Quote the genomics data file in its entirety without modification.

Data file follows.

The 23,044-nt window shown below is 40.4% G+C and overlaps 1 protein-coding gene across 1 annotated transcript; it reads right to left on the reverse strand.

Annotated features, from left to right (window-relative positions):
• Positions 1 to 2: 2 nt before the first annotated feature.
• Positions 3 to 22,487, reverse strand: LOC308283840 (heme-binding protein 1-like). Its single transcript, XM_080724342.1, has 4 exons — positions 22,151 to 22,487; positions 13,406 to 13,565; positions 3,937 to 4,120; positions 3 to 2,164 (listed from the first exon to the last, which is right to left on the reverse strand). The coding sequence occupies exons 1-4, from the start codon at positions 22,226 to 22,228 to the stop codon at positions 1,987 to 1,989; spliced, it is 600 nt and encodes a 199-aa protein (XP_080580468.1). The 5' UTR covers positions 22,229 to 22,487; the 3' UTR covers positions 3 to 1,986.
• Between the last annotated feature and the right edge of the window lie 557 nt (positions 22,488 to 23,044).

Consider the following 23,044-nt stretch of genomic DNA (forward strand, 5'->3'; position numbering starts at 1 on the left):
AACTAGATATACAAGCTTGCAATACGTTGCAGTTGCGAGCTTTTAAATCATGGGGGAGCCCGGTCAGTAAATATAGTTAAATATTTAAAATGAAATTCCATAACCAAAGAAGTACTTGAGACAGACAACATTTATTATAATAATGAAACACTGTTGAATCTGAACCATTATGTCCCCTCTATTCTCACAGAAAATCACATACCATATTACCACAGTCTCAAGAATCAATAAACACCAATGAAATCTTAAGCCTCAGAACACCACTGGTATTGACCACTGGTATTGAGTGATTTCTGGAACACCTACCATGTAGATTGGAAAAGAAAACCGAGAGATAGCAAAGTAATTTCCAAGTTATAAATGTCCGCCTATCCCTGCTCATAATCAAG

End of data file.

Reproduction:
The 23,044-nt window shown below is 40.4% G+C and overlaps 1 protein-coding gene across 1 annotated transcript; it reads right to left on the reverse strand.

Annotated features, from left to right (window-relative positions):
• Positions 1 to 2: 2 nt before the first annotated feature.
• Positions 3 to 22,487, reverse strand: LOC308283840 (heme-binding protein 1-like). Its single transcript, XM_080724342.1, has 4 exons — positions 22,151 to 22,487; positions 13,406 to 13,565; positions 3,937 to 4,120; positions 3 to 2,164 (listed from the first exon to the last, which is right to left on the reverse strand). The coding sequence occupies exons 1-4, from the start codon at positions 22,226 to 22,228 to the stop codon at positions 1,987 to 1,989; spliced, it is 600 nt and encodes a 199-aa protein (XP_080580468.1). The 5' UTR covers positions 22,229 to 22,487; the 3' UTR covers positions 3 to 1,986.
• Between the last annotated feature and the right edge of the window lie 557 nt (positions 22,488 to 23,044).

Consider the following 23,044-nt stretch of genomic DNA (forward strand, 5'->3'; position numbering starts at 1 on the left):
AACTAGATATACAAGCTTGCAATACGTTGCAGTTGCGAGCTTTTAAATCATGGGGGAGCCCGGTCAGTAAATATAGTTAAATATTTAAAATGAAATTCCATAACCAAAGAAGTACTTGAGACAGACAACATTTATTATAATAATGAAACACTGTTGAATCTGAACCATTATGTCCCCTCTATTCTCACAGAAAATCACATACCATATTACCACAGTCTCAAGAATCAATAAACACCAATGAAATCTTAAGCCTCAGAACACCACTGGTATTGACCACTGGTATTGAGTGATTTCTGGAACACCTACCATGTAGATTGGAAAAGAAAACCGAGAGATAGCAAAGTAATTTCCAAGTTATAAATGTCCGCCTATCCCTGCTCATAATCAAG